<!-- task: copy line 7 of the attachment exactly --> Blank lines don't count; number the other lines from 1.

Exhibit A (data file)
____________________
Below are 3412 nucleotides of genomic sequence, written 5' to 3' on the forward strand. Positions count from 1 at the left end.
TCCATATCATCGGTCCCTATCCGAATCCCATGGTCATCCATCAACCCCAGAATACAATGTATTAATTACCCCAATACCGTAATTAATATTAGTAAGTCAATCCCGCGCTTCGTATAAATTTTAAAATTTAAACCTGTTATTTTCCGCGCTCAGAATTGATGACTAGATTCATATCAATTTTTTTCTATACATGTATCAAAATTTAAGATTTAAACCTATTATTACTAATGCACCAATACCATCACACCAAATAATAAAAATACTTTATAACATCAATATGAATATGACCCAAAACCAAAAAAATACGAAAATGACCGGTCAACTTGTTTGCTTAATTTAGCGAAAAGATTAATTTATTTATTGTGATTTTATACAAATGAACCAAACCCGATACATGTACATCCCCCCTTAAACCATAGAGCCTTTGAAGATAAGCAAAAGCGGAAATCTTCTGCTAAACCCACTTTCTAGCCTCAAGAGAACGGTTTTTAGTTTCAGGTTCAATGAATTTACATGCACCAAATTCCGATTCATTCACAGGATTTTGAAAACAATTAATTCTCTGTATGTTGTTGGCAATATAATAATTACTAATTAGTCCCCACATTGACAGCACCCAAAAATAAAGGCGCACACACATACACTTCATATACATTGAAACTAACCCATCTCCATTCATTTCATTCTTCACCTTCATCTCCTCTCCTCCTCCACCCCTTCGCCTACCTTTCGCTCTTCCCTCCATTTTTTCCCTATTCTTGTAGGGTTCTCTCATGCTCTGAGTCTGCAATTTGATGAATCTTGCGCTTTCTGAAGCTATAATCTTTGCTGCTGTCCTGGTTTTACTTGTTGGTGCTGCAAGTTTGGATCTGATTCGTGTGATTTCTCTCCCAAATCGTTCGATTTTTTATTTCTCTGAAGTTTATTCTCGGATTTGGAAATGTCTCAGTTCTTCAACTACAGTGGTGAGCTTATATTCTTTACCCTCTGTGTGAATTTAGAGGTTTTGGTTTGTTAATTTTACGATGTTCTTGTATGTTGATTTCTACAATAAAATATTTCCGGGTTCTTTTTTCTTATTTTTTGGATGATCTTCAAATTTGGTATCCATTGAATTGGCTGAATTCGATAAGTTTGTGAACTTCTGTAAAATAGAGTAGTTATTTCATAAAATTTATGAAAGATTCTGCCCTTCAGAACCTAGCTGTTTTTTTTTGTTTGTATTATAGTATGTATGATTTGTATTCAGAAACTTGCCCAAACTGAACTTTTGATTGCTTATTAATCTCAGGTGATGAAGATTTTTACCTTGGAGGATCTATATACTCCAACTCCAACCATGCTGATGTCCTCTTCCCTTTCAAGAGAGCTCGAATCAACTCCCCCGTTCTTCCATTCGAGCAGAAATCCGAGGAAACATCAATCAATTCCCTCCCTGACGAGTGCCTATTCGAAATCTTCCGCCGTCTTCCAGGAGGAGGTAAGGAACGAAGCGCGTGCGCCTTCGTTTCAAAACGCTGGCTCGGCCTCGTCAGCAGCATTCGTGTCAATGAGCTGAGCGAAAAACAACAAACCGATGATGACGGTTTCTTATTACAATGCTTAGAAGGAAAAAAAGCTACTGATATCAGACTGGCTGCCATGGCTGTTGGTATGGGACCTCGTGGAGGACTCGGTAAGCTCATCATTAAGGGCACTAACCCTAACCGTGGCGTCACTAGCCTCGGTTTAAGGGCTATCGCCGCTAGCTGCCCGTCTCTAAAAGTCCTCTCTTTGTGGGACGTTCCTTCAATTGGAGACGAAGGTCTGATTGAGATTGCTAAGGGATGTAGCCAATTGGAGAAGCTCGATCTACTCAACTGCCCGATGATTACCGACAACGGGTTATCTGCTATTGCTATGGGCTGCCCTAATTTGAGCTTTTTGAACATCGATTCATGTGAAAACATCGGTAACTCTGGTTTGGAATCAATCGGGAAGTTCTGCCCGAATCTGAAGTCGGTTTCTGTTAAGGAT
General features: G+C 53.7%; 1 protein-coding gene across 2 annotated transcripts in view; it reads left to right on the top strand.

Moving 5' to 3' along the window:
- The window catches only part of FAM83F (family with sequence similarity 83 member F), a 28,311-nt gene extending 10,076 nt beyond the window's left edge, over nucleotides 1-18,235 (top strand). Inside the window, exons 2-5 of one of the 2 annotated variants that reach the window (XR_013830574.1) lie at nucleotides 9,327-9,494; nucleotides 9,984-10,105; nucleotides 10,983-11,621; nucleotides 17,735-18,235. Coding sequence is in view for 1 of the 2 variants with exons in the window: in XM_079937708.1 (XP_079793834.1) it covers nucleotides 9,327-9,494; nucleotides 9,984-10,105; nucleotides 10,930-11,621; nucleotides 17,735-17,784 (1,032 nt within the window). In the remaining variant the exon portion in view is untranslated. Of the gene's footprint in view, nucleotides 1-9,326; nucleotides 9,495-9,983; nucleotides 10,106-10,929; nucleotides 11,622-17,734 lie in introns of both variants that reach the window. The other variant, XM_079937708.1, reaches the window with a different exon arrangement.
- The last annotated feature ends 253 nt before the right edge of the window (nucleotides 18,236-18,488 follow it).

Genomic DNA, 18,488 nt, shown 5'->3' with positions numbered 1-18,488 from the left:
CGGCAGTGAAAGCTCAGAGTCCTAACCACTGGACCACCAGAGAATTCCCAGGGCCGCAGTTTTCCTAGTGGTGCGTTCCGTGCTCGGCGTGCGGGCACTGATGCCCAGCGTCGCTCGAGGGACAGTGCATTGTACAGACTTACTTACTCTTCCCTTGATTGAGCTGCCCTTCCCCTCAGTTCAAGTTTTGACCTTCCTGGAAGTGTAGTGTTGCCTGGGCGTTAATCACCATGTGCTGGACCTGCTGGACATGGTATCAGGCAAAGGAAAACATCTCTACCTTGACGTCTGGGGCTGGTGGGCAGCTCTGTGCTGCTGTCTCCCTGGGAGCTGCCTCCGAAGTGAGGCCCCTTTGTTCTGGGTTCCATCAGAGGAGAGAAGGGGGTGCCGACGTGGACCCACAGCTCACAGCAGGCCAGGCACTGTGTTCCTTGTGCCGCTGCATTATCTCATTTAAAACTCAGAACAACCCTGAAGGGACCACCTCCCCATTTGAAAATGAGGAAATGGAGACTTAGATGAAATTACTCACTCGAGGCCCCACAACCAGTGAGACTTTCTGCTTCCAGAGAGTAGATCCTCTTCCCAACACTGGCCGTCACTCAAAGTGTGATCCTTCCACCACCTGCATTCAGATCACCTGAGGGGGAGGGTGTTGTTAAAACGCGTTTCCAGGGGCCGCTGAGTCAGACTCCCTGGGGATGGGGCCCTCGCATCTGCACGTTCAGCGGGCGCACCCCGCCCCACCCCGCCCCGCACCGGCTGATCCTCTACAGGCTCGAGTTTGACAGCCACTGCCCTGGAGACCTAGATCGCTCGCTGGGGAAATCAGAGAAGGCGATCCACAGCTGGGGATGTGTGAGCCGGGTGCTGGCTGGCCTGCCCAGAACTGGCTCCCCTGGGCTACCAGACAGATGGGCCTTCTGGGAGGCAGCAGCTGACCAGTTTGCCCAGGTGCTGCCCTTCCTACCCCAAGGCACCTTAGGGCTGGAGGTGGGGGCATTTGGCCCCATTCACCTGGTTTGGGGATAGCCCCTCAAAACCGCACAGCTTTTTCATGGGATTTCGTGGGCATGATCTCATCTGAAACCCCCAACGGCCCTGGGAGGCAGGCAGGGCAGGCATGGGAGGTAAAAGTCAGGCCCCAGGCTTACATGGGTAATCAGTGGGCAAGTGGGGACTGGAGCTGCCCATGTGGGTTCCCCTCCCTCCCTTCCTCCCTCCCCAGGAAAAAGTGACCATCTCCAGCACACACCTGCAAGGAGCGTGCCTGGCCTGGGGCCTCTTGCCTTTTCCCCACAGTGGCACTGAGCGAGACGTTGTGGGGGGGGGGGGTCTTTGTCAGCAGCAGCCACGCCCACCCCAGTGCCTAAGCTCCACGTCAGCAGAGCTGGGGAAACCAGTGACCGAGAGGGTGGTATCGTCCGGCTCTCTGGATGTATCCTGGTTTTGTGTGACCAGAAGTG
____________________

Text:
Genomic DNA, 18,488 nt, shown 5'->3' with positions numbered 1-18,488 from the left: